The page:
Chicago’s Chinese Immigrants and Residents

State Proportion of the Chinese-BornPopulation in the United States

State Proportion of the Chinese-Born
Population in the United States

Nearly one of every seven Illinois residents is an immigrant, according to Illinois’ Coalition for Immigration and Refugee Rights. In Illinois, 25.8 percent of immigrants come from Asia.

The United States is home to about 1.6 million Chinese immigrants (including those born in Hong Kong), making them the fourth-largest immigrant group in the United States after Mexican, Filipino, and Indian immigrants, according to Migration Information Source.

The first Chinese immigrants to arrive in Chicago were in the early 1870s from the West Coast of the United States, according to the Encyclopedia of Chicago.

“Lured by the gold rush and job opportunities abroad in the face of economic crisis in southern China, male Cantonese laborers began migrating to California in the early 1850s,” states the Encyclopedia of Chicago.

Statewide, the number of Chinese and Taiwanese immigrants increased from 56,000 in 2000 to 69,700 in 2009, a jump of 24 percent.

A major source of that growth has been China’s booming economy, enabling more Chinese people to migrate, said Z.J. Tong, president of the Chicago Chinese Cultural Institute, which seeks to promote Chinese language and culture in the city, according to The Chicago Reporter.

During a courtesy call with Mayor Rahm Emanuel last month, Chicago’s new Chinese Consul General Zhao Weiping addressed the importance attached to a municipal government and the development of friendly relations with China.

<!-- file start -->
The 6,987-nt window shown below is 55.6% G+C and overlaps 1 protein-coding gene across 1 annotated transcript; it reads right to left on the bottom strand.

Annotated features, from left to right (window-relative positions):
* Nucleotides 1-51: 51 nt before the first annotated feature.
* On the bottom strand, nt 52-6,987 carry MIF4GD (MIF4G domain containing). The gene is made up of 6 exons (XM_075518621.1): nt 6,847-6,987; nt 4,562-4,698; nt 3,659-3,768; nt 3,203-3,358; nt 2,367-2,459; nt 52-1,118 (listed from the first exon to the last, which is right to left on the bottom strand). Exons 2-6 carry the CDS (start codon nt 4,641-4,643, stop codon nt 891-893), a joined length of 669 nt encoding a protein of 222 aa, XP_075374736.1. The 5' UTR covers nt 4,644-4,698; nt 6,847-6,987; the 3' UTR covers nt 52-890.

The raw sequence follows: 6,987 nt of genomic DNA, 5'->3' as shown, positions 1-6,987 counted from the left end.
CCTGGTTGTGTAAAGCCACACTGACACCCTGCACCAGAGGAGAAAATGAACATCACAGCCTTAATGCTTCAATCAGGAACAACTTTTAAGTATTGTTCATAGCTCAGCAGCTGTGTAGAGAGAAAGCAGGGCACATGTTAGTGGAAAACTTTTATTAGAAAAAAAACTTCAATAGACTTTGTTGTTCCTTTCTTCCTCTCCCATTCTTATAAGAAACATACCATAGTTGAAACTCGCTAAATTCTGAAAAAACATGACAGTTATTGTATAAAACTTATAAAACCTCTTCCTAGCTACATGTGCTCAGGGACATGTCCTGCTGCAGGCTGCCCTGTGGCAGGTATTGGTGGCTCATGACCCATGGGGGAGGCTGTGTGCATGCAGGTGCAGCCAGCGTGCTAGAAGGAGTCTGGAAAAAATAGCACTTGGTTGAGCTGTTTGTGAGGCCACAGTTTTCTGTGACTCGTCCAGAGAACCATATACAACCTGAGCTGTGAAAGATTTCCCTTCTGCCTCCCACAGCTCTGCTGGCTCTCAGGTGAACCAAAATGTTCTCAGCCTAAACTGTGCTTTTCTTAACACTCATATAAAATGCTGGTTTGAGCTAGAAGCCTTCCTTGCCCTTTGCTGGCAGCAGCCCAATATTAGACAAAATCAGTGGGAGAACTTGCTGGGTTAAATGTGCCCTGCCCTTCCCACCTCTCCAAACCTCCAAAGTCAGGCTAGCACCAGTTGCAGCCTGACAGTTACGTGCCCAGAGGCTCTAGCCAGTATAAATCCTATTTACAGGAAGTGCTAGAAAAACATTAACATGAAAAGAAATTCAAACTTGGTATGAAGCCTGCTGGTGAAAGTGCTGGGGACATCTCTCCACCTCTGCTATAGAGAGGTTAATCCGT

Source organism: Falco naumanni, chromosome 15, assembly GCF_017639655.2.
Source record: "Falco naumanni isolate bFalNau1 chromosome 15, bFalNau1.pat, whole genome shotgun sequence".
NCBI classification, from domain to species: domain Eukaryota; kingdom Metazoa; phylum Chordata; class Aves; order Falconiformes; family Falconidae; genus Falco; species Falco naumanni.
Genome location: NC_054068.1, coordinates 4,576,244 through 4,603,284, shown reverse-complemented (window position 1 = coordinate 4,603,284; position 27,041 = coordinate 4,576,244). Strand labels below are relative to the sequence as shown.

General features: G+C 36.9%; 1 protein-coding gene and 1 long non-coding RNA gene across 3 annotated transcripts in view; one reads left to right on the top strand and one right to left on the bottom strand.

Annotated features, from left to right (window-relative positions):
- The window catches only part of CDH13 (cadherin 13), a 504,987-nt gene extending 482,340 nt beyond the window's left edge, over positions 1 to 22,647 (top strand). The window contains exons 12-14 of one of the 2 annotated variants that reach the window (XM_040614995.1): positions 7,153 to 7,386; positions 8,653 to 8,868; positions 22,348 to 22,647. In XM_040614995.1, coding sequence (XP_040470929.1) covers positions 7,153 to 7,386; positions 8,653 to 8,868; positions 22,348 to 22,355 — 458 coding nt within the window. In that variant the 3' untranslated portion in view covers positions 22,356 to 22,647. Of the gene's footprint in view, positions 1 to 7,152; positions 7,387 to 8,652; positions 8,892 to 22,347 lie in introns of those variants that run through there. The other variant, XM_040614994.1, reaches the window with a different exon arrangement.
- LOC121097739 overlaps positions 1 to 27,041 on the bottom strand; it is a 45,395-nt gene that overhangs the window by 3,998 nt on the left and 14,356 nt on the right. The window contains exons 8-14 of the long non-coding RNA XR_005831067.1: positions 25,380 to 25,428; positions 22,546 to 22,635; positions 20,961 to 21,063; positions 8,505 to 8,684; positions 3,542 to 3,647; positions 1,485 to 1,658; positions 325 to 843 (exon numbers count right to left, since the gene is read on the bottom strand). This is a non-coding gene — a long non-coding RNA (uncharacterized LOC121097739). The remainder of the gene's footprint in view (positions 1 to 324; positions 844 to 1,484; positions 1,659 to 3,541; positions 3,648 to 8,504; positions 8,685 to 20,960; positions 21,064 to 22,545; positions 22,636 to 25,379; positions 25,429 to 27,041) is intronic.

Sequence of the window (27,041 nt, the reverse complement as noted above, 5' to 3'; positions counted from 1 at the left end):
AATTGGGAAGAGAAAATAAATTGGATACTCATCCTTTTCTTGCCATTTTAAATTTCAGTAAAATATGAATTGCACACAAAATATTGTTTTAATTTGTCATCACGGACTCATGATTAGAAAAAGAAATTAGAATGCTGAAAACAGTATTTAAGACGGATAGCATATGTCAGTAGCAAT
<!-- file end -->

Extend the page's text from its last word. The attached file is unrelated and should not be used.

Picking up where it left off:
“China has a strong interest in expanding exchanges and cooperation in extensive areas with Chicago,” Zhao explained, “which is a leading city in America in the fields of economy, finance, culture, education as well as science and technology.”

Emanuel responded with saying he would continue to promote Chicago as the gateway to America for Chinese investment. He also hoped to further strengthen people-to-people contacts and welcome more Chinese students and tourists to Chicago.

Chicago’s Chinatown, centering on Cermak Rd. and Wentworth Ave., was established in 1905. Since that point, many Chinese immigrants have moved into the area.

In 2000, there were 68,021 Chinese people living in the neighborhood. Chinatown is bounded by 18th Street on the north, 23rd Street on the south, State Street on the east and the Chicago River on the west, according to Chicago Traveler.


One thought on “Chicago’s Chinese Immigrants and Residents

  1. Pingback: Chicago’s Chinatown and their Chinese Imports | Katherine Iorio

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